What does the long-run constancy of r have to do with savings or with the creation of new physical capital? Nothing at all. Piketty’s r is basically a weighted average of financial rates of return across the yield curve and the risk profile of privately-held capital assets. It is the artifact of current profits and the effect of discounted profit expectations on market values.”

93

Val 06.01.14 at 7:41 am

This is a little bit off topic but (kind of) related, so I hope it’s ok to raise here. As several people have noted there is a relationship between population growth and economic growth. Piketty begins his book by talking about Malthus and the fear of over-population in the late 18thC, and he (Piketty) seems to accept that rapid growth in population was a ‘new’ phenomenon.

I’ve read various discussions about historical population growth (eg http://www.resilience.org/stories/2009-04-20/peak-people-interrelationship-between-population-growth-and-energy-resources) and often they seem to relate the rapid period of growth since the 18thC to energy sources. The thing they don’t seem to discuss is that mathematically if you had a long period of small net population increase you would always eventually get to a point where population started to increase more rapidly.

This could suggest that people have got causation the wrong way round – that it wasn’t technology or fuel sources that caused population growth, but rather that increasing population made it necessary to find new fuel sources, etc.

As I say bit off-topic I guess, but it’s an interesting question (I think) that no-one seems to talk about, so I wondered if anyone here could comment?

94

roger nowosielski 06.01.14 at 12:42 pm

@91

Good point, Rakesh, especially the laws of motion analogy

95

J Thomas 06.01.14 at 12:47 pm

“This could suggest that people have got causation the wrong way round – that it wasn’t technology or fuel sources that caused population growth, but rather that increasing population made it necessary to find new fuel sources, etc.”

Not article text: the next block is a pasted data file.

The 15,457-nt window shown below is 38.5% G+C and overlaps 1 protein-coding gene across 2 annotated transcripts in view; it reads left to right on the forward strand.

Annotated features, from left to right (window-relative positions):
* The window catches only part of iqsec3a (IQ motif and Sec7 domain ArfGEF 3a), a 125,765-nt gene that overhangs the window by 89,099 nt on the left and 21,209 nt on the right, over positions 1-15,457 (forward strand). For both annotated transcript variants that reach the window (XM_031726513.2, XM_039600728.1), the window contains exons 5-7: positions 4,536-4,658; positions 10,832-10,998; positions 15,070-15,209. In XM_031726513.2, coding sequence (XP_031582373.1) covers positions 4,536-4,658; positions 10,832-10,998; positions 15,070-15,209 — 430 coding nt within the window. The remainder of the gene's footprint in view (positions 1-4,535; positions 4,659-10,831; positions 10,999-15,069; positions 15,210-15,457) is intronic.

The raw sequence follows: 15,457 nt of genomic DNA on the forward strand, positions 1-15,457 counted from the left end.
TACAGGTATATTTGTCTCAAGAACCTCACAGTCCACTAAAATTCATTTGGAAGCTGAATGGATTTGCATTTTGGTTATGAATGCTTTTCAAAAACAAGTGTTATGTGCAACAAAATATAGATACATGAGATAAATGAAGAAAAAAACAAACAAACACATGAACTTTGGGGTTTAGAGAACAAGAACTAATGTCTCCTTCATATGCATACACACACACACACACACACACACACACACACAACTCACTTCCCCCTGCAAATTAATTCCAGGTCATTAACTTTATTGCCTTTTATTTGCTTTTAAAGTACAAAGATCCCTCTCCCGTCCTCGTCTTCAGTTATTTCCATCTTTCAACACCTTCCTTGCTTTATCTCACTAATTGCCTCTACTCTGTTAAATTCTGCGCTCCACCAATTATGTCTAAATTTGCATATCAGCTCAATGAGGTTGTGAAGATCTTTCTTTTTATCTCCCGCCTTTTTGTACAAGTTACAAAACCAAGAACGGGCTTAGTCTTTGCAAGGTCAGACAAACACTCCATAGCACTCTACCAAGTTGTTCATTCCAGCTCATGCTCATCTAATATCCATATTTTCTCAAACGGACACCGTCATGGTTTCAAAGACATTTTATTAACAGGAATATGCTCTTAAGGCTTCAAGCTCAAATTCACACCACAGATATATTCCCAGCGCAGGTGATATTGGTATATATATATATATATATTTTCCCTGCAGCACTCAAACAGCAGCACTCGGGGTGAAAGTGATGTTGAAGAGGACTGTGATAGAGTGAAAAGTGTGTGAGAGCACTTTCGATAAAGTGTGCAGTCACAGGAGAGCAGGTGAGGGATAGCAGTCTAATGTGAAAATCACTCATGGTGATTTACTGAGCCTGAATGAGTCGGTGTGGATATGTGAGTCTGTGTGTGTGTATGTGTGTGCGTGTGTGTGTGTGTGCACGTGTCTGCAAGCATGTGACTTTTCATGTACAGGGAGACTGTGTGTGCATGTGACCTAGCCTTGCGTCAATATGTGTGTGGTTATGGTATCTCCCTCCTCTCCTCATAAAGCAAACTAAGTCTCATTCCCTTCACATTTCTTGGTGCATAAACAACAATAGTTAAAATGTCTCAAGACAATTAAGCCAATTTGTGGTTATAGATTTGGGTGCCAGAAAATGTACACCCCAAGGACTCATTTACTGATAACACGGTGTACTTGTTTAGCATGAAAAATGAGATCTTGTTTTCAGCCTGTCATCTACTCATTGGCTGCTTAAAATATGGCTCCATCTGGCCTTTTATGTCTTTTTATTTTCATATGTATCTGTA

I think they influenced each other.

I have the impression that from the neolithic on, there was a rather high birth rate but the population did not increase all that fast. Particularly local famines would cull the population.

That was true in europe through something like the 1300’s. Later, as before but more so, cities were places where surplus farmers went to die. The birth rate in cities was below replacement, babies were particularly likely to die in cities, etc. Epidemics showed up there first and slowly spread to the countryside. The population as a whole had high birth rate, low population growth.

New technologies didn’t happen just because the population was already high, but to some extent they could only happen with a high population. Port cities maybe used to have less famine because ships could bring in food relatively fast and cheap, even while they also brought in epidemic diseases. But with improved transportation we could get more food from the fields to the ports, and more food from the ports to the inland populations. But a small population can hardly afford improved roads, much less railroads.

Any given skill set would result in some carrying capacity, the population would in theory rise to that level and then fluctuate around it. But the population kept rising because we kept finding ways to let it rise.